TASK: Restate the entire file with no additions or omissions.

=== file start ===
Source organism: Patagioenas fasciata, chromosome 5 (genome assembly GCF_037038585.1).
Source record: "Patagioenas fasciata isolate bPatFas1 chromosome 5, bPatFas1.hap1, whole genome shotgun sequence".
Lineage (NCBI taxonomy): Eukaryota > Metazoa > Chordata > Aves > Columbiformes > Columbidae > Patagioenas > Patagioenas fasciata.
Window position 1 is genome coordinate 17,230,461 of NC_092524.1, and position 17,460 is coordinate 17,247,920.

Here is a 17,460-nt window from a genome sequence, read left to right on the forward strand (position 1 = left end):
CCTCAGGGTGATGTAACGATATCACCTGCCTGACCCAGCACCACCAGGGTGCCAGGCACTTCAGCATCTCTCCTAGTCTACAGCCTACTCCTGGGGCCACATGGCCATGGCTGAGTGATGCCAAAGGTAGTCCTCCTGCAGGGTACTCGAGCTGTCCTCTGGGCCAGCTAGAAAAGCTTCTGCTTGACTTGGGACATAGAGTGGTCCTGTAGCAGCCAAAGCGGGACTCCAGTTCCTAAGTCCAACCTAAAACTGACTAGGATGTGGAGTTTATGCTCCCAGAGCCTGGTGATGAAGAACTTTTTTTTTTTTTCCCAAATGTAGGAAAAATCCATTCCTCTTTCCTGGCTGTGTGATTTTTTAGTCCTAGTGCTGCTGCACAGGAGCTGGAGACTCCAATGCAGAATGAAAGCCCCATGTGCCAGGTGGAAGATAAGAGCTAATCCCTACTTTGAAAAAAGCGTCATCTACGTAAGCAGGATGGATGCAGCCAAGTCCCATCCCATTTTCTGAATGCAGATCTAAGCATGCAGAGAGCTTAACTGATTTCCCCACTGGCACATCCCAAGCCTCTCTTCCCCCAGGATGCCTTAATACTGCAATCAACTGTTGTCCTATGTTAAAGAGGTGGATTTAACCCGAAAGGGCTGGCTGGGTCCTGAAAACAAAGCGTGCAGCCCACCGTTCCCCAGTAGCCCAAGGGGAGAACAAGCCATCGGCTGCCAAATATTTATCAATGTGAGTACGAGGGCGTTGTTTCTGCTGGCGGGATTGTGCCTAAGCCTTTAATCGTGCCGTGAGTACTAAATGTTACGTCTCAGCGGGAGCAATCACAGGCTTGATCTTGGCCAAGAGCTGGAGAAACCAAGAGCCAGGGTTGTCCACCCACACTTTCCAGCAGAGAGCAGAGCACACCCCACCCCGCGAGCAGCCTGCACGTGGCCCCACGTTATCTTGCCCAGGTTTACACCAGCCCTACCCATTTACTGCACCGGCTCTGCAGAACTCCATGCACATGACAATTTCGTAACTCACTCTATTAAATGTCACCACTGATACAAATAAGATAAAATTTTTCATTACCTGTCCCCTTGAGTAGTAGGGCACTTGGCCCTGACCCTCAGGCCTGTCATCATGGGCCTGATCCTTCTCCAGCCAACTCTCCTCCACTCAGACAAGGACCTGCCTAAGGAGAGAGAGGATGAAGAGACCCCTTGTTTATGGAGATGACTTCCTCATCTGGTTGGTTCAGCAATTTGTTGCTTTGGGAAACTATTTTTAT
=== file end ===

Source organism: Patagioenas fasciata, chromosome 5 (genome assembly GCF_037038585.1).
Source record: "Patagioenas fasciata isolate bPatFas1 chromosome 5, bPatFas1.hap1, whole genome shotgun sequence".
Lineage (NCBI taxonomy): Eukaryota > Metazoa > Chordata > Aves > Columbiformes > Columbidae > Patagioenas > Patagioenas fasciata.
Window position 1 is genome coordinate 17,230,461 of NC_092524.1, and position 17,460 is coordinate 17,247,920.

Here is a 17,460-nt window from a genome sequence, read left to right on the forward strand (position 1 = left end):
CCTCAGGGTGATGTAACGATATCACCTGCCTGACCCAGCACCACCAGGGTGCCAGGCACTTCAGCATCTCTCCTAGTCTACAGCCTACTCCTGGGGCCACATGGCCATGGCTGAGTGATGCCAAAGGTAGTCCTCCTGCAGGGTACTCGAGCTGTCCTCTGGGCCAGCTAGAAAAGCTTCTGCTTGACTTGGGACATAGAGTGGTCCTGTAGCAGCCAAAGCGGGACTCCAGTTCCTAAGTCCAACCTAAAACTGACTAGGATGTGGAGTTTATGCTCCCAGAGCCTGGTGATGAAGAACTTTTTTTTTTTTTCCCAAATGTAGGAAAAATCCATTCCTCTTTCCTGGCTGTGTGATTTTTTAGTCCTAGTGCTGCTGCACAGGAGCTGGAGACTCCAATGCAGAATGAAAGCCCCATGTGCCAGGTGGAAGATAAGAGCTAATCCCTACTTTGAAAAAAGCGTCATCTACGTAAGCAGGATGGATGCAGCCAAGTCCCATCCCATTTTCTGAATGCAGATCTAAGCATGCAGAGAGCTTAACTGATTTCCCCACTGGCACATCCCAAGCCTCTCTTCCCCCAGGATGCCTTAATACTGCAATCAACTGTTGTCCTATGTTAAAGAGGTGGATTTAACCCGAAAGGGCTGGCTGGGTCCTGAAAACAAAGCGTGCAGCCCACCGTTCCCCAGTAGCCCAAGGGGAGAACAAGCCATCGGCTGCCAAATATTTATCAATGTGAGTACGAGGGCGTTGTTTCTGCTGGCGGGATTGTGCCTAAGCCTTTAATCGTGCCGTGAGTACTAAATGTTACGTCTCAGCGGGAGCAATCACAGGCTTGATCTTGGCCAAGAGCTGGAGAAACCAAGAGCCAGGGTTGTCCACCCACACTTTCCAGCAGAGAGCAGAGCACACCCCACCCCGCGAGCAGCCTGCACGTGGCCCCACGTTATCTTGCCCAGGTTTACACCAGCCCTACCCATTTACTGCACCGGCTCTGCAGAACTCCATGCACATGACAATTTCGTAACTCACTCTATTAAATGTCACCACTGATACAAATAAGATAAAATTTTTCATTACCTGTCCCCTTGAGTAGTAGGGCACTTGGCCCTGACCCTCAGGCCTGTCATCATGGGCCTGATCCTTCTCCAGCCAACTCTCCTCCACTCAGACAAGGACCTGCCTAAGGAGAGAGAGGATGAAGAGACCCCTTGTTTATGGAGATGACTTCCTCATCTGGTTGGTTCAGCAATTTGTTGCTTTGGGAAACTATTTTTAT